Imho it takes a great father to encourage a son whose views are so different from his own. And it is clearly a trend. Young Flamm is saying a lot of what the communal Jews in IfNotNow have said about being lied to by their Jewish educators. Though they have not grasped the nettle, after more than five years, and come out for BDS, as he has.

And compare the father’s loving response to the sputtering blind rage of David Harris of the American Jewish Committee, confronting the same trend among Jewish youth, 2-1/2 years ago at a New York synagogue.

What is it that brings shame [about Israel] among some? What are we doing wrong in our homes? What are we doing wrong in our schools?

Flamm says there have been no media responses to his post except on Facebook. Opinion in his community ranges, he said, from those condemning “my son’s actions as part of Portland’s extreme leftist culture – they’re still in the space of BDS is evil” to others “stunned by the erosion of democracy in Israel and how the complete disregard for Palestinians has become enshrined by law.”

Flamm said the more conscious group knows that change is afoot: “Such people viewed my op-ed as yet another sign that the next generation will have a radically different concept of the Israel/Palestine issue and we better get prepared.”

Philip Weiss

Philip Weiss is senior editor of Mondoweiss.net and founded the site in 2005-06.

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11 Responses

  1. Misterioso on February 21, 2020, 10:11 am

    I just can’t understand why ever increasing numbers of Jews around the world, especially youth, are becoming disallusioned with and severely critical of “Israel.” After all, isn’t “Israel” a “Light unto Nations?”

    Then again:

    https://www.mintpressnews.com/gruesome-details-israel-torture-palestinian-detainees/264857/

    “Gruesome Details Emerge of Israel’s Torture of Palestinian Prisoners” by Whitney Webb, MPN News, Feb. 12/20

    “New allegations have surfaced claiming that Israel’s domestic intelligence agency, Shin Bet or Shabak, is engaged in the brutal torture of Palestinian detainees, despite the practice being against both Israeli and international law. The new accusations, deemed ‘very credible’ by both Israeli and Palestinian rights groups, come amid a recorded spike in the use of torture on Palestinian detainees by Israeli authorities.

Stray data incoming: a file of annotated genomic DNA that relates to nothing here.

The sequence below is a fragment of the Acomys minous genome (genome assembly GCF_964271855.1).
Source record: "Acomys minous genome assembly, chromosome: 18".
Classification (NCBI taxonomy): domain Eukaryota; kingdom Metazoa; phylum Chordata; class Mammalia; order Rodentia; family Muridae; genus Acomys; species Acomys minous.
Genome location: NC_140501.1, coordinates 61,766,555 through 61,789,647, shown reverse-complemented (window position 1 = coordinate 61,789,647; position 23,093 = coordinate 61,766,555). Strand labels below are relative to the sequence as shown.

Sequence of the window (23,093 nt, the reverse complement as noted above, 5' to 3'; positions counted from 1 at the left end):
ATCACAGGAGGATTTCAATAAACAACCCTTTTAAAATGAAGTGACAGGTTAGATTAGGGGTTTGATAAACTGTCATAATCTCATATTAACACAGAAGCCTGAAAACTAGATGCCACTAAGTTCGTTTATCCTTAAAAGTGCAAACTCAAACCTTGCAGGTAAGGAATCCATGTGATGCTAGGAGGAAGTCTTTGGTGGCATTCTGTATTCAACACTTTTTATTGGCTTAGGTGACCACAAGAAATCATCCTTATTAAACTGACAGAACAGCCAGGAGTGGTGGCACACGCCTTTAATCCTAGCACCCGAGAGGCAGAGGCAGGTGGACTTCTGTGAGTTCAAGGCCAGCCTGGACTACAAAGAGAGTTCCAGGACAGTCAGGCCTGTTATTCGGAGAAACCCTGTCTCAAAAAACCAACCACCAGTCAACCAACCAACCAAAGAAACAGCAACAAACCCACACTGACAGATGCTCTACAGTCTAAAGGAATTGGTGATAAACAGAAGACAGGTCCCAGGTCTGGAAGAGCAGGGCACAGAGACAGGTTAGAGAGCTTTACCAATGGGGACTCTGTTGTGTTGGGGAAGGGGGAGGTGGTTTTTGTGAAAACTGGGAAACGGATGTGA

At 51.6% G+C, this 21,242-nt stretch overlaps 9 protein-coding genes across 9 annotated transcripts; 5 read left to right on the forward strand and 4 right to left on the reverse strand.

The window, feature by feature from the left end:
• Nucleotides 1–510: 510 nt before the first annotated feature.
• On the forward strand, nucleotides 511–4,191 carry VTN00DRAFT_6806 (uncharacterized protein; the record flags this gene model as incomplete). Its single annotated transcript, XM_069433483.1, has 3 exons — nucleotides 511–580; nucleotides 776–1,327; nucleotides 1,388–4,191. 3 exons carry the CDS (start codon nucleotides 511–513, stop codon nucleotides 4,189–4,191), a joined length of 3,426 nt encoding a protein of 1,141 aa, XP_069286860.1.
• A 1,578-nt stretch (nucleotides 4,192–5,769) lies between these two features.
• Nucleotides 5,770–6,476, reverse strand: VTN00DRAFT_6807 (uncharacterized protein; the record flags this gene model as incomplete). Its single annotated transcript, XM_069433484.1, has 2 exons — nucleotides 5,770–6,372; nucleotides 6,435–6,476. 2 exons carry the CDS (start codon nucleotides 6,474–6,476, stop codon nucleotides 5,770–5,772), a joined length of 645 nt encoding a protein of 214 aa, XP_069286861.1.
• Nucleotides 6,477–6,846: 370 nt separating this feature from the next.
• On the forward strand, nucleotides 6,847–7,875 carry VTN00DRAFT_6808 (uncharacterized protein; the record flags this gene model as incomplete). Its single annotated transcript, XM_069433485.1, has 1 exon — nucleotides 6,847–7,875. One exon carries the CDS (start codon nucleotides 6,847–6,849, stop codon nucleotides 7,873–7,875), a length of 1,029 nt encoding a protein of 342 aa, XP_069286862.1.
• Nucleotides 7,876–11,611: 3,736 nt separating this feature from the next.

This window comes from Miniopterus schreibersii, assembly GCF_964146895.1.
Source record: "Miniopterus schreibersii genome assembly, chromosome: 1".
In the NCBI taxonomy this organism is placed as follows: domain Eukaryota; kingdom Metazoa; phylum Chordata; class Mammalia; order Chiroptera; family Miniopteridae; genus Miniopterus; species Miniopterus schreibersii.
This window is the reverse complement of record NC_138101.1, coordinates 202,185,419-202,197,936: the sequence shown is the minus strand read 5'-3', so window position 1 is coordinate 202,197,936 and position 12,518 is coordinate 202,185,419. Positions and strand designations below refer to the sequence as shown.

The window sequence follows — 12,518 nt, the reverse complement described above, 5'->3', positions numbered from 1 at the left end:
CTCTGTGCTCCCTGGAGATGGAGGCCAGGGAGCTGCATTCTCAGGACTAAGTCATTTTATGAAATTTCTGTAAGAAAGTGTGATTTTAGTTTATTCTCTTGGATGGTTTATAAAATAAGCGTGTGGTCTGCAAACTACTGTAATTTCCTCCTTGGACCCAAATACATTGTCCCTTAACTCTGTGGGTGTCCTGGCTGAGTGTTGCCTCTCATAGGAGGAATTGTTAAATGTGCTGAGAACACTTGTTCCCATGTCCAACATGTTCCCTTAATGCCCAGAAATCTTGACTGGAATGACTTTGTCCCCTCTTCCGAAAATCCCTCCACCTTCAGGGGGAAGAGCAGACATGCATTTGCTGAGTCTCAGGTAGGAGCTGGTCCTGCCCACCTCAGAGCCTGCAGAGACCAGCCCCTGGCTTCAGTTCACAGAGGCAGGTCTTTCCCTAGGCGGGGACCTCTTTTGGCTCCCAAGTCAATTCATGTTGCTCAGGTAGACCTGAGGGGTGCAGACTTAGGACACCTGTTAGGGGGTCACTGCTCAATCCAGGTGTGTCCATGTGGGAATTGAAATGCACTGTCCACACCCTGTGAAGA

“The latest cases involve three Palestinian men who were detained as part of the extensive manhunt that followed an August 23 bombing that killed an Israeli settler and teenager Rina Shnerb. The three men, living in the occupied West Bank, were detained per Israel’s controversial practice of ‘administrative detention,’ whereby Israel may detain an individual for months or even years without charging them with a crime.

    “The lawyers and family members of the three main suspects have asserted that all three men suspected of links to the bombing had been tortured to the point of needing hospitalization, with one of them being admitted for kidney failure and 11 broken ribs before subsequently being returned to the custody of Israeli interrogators. Another of the men had his genitals bitten by a security dog while the third man was wheelchair-bound and unrecognizable to his wife when he appeared in a courtroom.

    “While these three Palestinian men’s experiences are extreme cases, the same Shin Bet investigation also tortured several other detainees in less severe ways but nonetheless left them traumatized. Those detainees were released after weeks in detention and were never charged. Shin Bet also arrested family members of detainees and, in some cases, paraded them in front of detainees in order to create the impression that their wives and children would also undergo the same harsh treatment.

    “Though the manhunt and resulting torture of Palestinian suspects took place months ago, reporting on the incidents was delayed due to an Israeli court-mandated gag order that was renewed multiple times since it was first issued last September. That gag order, in effect for well over three months, also made court proceedings of the three main suspects in the case closed to the public and prevented family members from attending court, with few exceptions.

    “A spike in torture
    “The alleged torturing of prisoners in connection to the August 23 bombing occurred during a period when the use of torture of West Bank Palestinians by Shin Bet spiked dramatically, according to the Palestinian prisoner rights organization Adameer, which issued a report last month that contained hard evidence of ‘the systematic use of torture and ill-treatment’ against Palestinian detainees at the Al-Mascobiyya interrogation center.